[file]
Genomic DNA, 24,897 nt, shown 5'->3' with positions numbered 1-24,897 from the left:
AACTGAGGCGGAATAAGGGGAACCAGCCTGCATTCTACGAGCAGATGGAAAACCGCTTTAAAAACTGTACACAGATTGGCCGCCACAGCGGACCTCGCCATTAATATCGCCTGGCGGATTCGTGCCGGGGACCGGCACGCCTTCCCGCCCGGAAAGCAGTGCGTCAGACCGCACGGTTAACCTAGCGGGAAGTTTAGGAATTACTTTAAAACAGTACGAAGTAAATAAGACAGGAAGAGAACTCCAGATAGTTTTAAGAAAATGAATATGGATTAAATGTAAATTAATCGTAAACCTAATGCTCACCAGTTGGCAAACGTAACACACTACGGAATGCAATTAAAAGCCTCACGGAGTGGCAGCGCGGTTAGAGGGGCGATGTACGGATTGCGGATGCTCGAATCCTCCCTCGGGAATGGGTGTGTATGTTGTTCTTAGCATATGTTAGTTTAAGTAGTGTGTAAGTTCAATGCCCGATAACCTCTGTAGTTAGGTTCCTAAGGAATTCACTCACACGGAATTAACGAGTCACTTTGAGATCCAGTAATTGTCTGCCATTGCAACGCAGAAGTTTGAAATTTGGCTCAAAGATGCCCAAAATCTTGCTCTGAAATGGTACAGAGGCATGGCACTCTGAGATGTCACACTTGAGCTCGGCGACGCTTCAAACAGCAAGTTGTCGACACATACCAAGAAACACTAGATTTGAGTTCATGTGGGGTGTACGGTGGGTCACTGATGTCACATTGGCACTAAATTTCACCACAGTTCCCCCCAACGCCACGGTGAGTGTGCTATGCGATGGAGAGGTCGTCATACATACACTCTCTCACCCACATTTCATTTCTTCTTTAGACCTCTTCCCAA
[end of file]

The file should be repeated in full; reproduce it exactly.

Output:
Genomic DNA, 24,897 nt, shown 5'->3' with positions numbered 1-24,897 from the left:
AACTGAGGCGGAATAAGGGGAACCAGCCTGCATTCTACGAGCAGATGGAAAACCGCTTTAAAAACTGTACACAGATTGGCCGCCACAGCGGACCTCGCCATTAATATCGCCTGGCGGATTCGTGCCGGGGACCGGCACGCCTTCCCGCCCGGAAAGCAGTGCGTCAGACCGCACGGTTAACCTAGCGGGAAGTTTAGGAATTACTTTAAAACAGTACGAAGTAAATAAGACAGGAAGAGAACTCCAGATAGTTTTAAGAAAATGAATATGGATTAAATGTAAATTAATCGTAAACCTAATGCTCACCAGTTGGCAAACGTAACACACTACGGAATGCAATTAAAAGCCTCACGGAGTGGCAGCGCGGTTAGAGGGGCGATGTACGGATTGCGGATGCTCGAATCCTCCCTCGGGAATGGGTGTGTATGTTGTTCTTAGCATATGTTAGTTTAAGTAGTGTGTAAGTTCAATGCCCGATAACCTCTGTAGTTAGGTTCCTAAGGAATTCACTCACACGGAATTAACGAGTCACTTTGAGATCCAGTAATTGTCTGCCATTGCAACGCAGAAGTTTGAAATTTGGCTCAAAGATGCCCAAAATCTTGCTCTGAAATGGTACAGAGGCATGGCACTCTGAGATGTCACACTTGAGCTCGGCGACGCTTCAAACAGCAAGTTGTCGACACATACCAAGAAACACTAGATTTGAGTTCATGTGGGGTGTACGGTGGGTCACTGATGTCACATTGGCACTAAATTTCACCACAGTTCCCCCCAACGCCACGGTGAGTGTGCTATGCGATGGAGAGGTCGTCATACATACACTCTCTCACCCACATTTCATTTCTTCTTTAGACCTCTTCCCAA